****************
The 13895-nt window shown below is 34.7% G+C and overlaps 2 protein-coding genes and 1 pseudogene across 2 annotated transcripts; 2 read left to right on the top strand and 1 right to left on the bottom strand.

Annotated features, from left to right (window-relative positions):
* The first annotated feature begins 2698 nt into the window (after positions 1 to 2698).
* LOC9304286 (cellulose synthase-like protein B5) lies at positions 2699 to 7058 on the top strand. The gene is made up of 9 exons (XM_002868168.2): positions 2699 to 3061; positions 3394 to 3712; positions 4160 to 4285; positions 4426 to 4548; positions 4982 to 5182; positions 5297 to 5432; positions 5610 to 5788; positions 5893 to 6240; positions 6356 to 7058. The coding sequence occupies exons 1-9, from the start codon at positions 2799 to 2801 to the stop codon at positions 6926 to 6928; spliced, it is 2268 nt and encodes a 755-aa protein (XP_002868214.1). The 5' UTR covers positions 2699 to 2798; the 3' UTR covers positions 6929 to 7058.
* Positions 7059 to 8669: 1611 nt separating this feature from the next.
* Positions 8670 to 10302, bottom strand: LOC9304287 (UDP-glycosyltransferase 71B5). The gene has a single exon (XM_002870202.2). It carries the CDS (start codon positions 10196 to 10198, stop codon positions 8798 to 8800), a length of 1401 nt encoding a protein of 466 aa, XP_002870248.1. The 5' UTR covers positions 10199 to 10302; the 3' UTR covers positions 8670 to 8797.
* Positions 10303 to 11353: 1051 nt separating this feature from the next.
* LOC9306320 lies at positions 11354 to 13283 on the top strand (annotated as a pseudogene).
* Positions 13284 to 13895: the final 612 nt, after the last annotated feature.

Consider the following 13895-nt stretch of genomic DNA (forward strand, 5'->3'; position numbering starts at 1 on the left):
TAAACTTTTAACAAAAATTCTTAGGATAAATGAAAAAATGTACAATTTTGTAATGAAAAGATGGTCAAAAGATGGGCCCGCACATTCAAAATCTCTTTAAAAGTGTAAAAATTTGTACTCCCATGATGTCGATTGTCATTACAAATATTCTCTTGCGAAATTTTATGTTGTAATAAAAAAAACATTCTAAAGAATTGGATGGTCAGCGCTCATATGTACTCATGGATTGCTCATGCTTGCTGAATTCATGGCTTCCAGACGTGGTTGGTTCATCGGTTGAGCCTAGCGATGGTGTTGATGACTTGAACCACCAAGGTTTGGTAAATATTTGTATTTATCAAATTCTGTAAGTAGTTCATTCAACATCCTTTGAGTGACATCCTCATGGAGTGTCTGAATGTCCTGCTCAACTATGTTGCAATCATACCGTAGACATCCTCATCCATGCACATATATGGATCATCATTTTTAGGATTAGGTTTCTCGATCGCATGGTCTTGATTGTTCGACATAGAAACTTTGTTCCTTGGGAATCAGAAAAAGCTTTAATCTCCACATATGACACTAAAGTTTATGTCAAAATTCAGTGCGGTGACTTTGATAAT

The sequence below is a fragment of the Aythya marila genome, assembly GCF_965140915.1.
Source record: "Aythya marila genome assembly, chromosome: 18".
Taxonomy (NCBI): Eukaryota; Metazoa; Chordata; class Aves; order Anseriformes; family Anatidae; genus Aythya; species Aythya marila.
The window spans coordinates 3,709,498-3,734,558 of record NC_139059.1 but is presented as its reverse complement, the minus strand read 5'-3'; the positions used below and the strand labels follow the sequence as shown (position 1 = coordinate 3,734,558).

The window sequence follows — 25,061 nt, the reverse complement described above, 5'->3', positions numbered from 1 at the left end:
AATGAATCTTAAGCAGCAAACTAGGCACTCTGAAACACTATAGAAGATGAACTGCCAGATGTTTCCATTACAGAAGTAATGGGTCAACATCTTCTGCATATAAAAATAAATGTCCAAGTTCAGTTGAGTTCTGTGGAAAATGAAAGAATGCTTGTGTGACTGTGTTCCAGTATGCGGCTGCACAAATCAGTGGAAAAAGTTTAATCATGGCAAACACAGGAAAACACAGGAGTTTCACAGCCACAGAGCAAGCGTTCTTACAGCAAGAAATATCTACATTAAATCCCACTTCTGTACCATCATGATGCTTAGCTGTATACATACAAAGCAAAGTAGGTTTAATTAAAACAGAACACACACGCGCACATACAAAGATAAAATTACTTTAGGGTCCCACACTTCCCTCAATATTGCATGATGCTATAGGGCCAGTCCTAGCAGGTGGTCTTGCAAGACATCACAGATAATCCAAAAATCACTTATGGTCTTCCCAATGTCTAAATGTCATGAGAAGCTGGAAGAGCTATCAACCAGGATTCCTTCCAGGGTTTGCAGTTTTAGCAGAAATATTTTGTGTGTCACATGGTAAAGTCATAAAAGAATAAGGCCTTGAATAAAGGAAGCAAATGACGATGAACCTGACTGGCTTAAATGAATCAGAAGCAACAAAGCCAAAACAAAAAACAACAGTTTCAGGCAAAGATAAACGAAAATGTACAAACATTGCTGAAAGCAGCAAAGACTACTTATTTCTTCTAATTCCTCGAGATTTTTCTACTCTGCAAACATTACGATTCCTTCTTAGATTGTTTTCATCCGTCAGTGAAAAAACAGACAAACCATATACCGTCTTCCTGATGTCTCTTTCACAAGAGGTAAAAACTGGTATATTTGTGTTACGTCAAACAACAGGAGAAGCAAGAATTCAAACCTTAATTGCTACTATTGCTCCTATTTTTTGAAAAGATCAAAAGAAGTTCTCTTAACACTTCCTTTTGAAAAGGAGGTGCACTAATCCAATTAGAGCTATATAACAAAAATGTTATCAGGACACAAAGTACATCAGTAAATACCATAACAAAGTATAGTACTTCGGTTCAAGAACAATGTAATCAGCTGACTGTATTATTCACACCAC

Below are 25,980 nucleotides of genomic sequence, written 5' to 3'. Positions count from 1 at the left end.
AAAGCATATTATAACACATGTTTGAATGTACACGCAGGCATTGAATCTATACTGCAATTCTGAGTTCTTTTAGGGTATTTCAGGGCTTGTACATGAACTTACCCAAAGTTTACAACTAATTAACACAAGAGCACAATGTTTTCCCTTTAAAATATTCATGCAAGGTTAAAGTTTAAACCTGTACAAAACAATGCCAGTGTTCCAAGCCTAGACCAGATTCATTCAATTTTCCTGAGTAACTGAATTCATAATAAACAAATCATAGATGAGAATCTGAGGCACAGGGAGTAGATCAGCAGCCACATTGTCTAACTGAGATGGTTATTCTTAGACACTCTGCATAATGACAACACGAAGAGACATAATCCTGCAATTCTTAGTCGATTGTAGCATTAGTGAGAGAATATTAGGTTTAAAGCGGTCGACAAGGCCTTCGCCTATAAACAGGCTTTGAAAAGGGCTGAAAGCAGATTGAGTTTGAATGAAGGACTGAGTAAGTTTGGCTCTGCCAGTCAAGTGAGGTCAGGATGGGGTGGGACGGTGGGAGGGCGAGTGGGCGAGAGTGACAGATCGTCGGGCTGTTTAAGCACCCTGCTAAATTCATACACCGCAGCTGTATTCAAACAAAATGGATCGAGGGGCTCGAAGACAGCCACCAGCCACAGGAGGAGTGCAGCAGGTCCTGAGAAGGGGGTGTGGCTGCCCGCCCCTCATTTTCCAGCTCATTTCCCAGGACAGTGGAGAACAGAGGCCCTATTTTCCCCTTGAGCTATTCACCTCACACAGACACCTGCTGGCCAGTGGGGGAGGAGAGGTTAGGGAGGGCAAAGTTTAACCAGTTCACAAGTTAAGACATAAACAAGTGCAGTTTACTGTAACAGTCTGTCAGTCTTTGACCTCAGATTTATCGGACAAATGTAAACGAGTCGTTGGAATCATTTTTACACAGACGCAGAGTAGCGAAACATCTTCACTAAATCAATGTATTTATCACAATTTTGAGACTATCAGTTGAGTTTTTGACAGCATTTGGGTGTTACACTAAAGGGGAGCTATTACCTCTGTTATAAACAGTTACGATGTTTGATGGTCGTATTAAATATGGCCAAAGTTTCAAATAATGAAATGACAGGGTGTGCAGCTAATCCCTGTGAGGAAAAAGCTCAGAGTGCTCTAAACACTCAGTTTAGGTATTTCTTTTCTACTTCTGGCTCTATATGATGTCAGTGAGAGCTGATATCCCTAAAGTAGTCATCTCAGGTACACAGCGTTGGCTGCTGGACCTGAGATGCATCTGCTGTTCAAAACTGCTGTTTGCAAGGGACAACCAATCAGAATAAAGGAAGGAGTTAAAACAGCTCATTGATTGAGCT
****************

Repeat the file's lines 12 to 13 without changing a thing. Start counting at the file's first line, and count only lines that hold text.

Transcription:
The sequence below is a fragment of the Aythya marila genome, assembly GCF_965140915.1.
Source record: "Aythya marila genome assembly, chromosome: 18".